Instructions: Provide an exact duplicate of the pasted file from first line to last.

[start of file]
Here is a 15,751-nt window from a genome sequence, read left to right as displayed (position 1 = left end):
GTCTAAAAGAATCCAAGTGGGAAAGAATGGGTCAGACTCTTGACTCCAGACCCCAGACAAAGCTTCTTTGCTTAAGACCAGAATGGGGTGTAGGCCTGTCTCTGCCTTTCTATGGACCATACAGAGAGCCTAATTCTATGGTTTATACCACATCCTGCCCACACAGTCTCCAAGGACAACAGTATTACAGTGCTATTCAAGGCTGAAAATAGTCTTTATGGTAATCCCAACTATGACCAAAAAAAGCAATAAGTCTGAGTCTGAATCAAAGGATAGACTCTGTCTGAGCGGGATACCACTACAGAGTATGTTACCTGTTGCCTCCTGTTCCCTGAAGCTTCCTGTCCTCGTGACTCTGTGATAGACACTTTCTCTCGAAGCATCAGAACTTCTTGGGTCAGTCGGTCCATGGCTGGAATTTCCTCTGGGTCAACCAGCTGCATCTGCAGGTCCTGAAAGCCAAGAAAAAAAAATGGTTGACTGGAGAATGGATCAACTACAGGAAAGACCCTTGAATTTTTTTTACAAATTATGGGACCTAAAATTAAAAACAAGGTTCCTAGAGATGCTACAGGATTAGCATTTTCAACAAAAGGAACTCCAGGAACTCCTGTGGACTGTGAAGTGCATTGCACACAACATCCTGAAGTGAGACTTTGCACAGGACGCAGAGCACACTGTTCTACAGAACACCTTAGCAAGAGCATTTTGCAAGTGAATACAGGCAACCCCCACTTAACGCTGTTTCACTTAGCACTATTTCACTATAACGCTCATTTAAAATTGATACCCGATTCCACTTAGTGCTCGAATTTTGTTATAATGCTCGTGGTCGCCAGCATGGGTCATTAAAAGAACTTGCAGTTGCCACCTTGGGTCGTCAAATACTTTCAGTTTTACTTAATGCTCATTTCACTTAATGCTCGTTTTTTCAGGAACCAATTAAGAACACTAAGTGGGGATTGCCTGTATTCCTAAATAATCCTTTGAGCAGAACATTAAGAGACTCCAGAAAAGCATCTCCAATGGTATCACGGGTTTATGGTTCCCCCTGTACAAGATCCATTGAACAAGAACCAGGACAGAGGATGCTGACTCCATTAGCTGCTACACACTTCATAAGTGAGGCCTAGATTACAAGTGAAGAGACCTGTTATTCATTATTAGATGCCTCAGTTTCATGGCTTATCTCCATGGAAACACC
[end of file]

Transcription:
Here is a 15,751-nt window from a genome sequence, read left to right as displayed (position 1 = left end):
GTCTAAAAGAATCCAAGTGGGAAAGAATGGGTCAGACTCTTGACTCCAGACCCCAGACAAAGCTTCTTTGCTTAAGACCAGAATGGGGTGTAGGCCTGTCTCTGCCTTTCTATGGACCATACAGAGAGCCTAATTCTATGGTTTATACCACATCCTGCCCACACAGTCTCCAAGGACAACAGTATTACAGTGCTATTCAAGGCTGAAAATAGTCTTTATGGTAATCCCAACTATGACCAAAAAAAGCAATAAGTCTGAGTCTGAATCAAAGGATAGACTCTGTCTGAGCGGGATACCACTACAGAGTATGTTACCTGTTGCCTCCTGTTCCCTGAAGCTTCCTGTCCTCGTGACTCTGTGATAGACACTTTCTCTCGAAGCATCAGAACTTCTTGGGTCAGTCGGTCCATGGCTGGAATTTCCTCTGGGTCAACCAGCTGCATCTGCAGGTCCTGAAAGCCAAGAAAAAAAAATGGTTGACTGGAGAATGGATCAACTACAGGAAAGACCCTTGAATTTTTTTTACAAATTATGGGACCTAAAATTAAAAACAAGGTTCCTAGAGATGCTACAGGATTAGCATTTTCAACAAAAGGAACTCCAGGAACTCCTGTGGACTGTGAAGTGCATTGCACACAACATCCTGAAGTGAGACTTTGCACAGGACGCAGAGCACACTGTTCTACAGAACACCTTAGCAAGAGCATTTTGCAAGTGAATACAGGCAACCCCCACTTAACGCTGTTTCACTTAGCACTATTTCACTATAACGCTCATTTAAAATTGATACCCGATTCCACTTAGTGCTCGAATTTTGTTATAATGCTCGTGGTCGCCAGCATGGGTCATTAAAAGAACTTGCAGTTGCCACCTTGGGTCGTCAAATACTTTCAGTTTTACTTAATGCTCATTTCACTTAATGCTCGTTTTTTCAGGAACCAATTAAGAACACTAAGTGGGGATTGCCTGTATTCCTAAATAATCCTTTGAGCAGAACATTAAGAGACTCCAGAAAAGCATCTCCAATGGTATCACGGGTTTATGGTTCCCCCTGTACAAGATCCATTGAACAAGAACCAGGACAGAGGATGCTGACTCCATTAGCTGCTACACACTTCATAAGTGAGGCCTAGATTACAAGTGAAGAGACCTGTTATTCATTATTAGATGCCTCAGTTTCATGGCTTATCTCCATGGAAACACC